When I first started my internship this summer, production efficiency for the teams I was working with was calculated by recording output on a whiteboard and crunching numbers on a calculator every 15 minutes. I developed an automated tool to track production in a quicker, more accurate, and more precise way using Google Forms and Spreadsheets. As the internship came to a close, my primary goal became ensuring that the system I developed would be sustained when I'm gone.
In teaching how my spreadsheet works, I discovered that very few people had a working knowledge of Excel! I decided to create a development plan for one of the natural leaders [we'll call her Kate] in the team. She had never before used Excel and wasn't too familiar with computers in general; I wanted to create a quick, effective training on spreadsheets and the inner workings of the spreadsheet I had created. My development plan took a **vastly different approach** than most Excel training programs.
Day 1: I trained Kate using Excel 2010 on Windows.
Day 2: I trained Kate using Excel 2011 on Mac.
Day 3: I trained Kate using Google Spreadsheets
Every training program I've seen to date focuses on teaching an individual how to use a specific software product, but it turns out this is an *extremely short-sighted* way to teach students or employees - and it's not necessarily easier.
At the University of Utah School of Business, all business majors are taught how to operate Excel for Windows in a class where the training software walks you through every single click. This creates a class where people are scared to get out of the comfort bubble of Excel 2010/2013 (depending on which year you took the course). People steer clear of Excel on Mac or Google Spreadsheets because a few technicalities are slightly different, not to mention people's fear of using Numbers on iPad.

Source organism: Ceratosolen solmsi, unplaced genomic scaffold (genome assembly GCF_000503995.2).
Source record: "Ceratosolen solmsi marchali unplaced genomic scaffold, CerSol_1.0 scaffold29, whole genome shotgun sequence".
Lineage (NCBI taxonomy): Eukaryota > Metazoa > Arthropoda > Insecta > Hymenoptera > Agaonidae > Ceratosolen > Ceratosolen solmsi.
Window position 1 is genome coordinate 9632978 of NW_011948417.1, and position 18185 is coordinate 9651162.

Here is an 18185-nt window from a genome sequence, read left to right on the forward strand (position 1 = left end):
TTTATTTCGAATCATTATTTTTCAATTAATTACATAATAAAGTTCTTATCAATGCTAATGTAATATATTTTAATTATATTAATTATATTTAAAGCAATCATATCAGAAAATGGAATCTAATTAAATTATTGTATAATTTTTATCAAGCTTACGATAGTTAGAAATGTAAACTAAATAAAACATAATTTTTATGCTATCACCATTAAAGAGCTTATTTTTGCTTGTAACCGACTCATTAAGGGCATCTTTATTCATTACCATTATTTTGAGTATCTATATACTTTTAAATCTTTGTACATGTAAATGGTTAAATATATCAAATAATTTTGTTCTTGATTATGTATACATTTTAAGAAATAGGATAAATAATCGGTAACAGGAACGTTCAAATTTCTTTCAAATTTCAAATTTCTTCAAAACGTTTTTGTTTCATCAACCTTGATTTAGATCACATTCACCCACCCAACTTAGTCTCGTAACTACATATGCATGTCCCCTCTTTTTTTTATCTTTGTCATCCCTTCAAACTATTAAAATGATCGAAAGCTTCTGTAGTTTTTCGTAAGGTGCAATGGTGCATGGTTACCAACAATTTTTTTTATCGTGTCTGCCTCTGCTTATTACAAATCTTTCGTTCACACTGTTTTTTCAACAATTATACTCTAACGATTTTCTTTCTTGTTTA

Software changes rapidly - thus we should be focusing on the *fundamentals* of what we're teaching over the software-specific layout and functions.
By switching the software Kate used every day of the training, she picked up on the similarities between each software and learned the principles of working with spreadsheets rather than a specific process for an individual software title. We went over the layout of each software but didn't train on anything specific to that layout - I would say "Now do ____ in the spreadsheet" and she would find that function wherever it may be located. She would be equally comfortable using any platform for spreadsheets, which is crucial in our world of rapidly changing technologies.
Best of all - Kate learned spreadsheets incredibly quickly, and after three one-hour sessions she went from never having used Excel to knowing:
- Formatting spreadsheets with merged cells, table borders, colors, sizes, etc., including conditional formatting which references other cells.
- How to reference cells and build formulas to reference cells across sheets, as well as using formula help menus.
- Inserting charts, editing chart ranges, and customizing charts.
- Sorting data and calculating frequencies.
...all while being able to work with either of the three software titles we trained in. The cross-platform, high-level training was very effective.
It would be wise to begin to teach the *principles* of the tools we're training on rather than how to use the specific tools. We need to teach the *core competencies* rather than specific tools. We need to develop *people who can adapt* to changing tools rather than clinging to their comfort zone.
tl;dr: Let's start training people on the foundational principles of the tools we use rather than specific tools we want them to use today.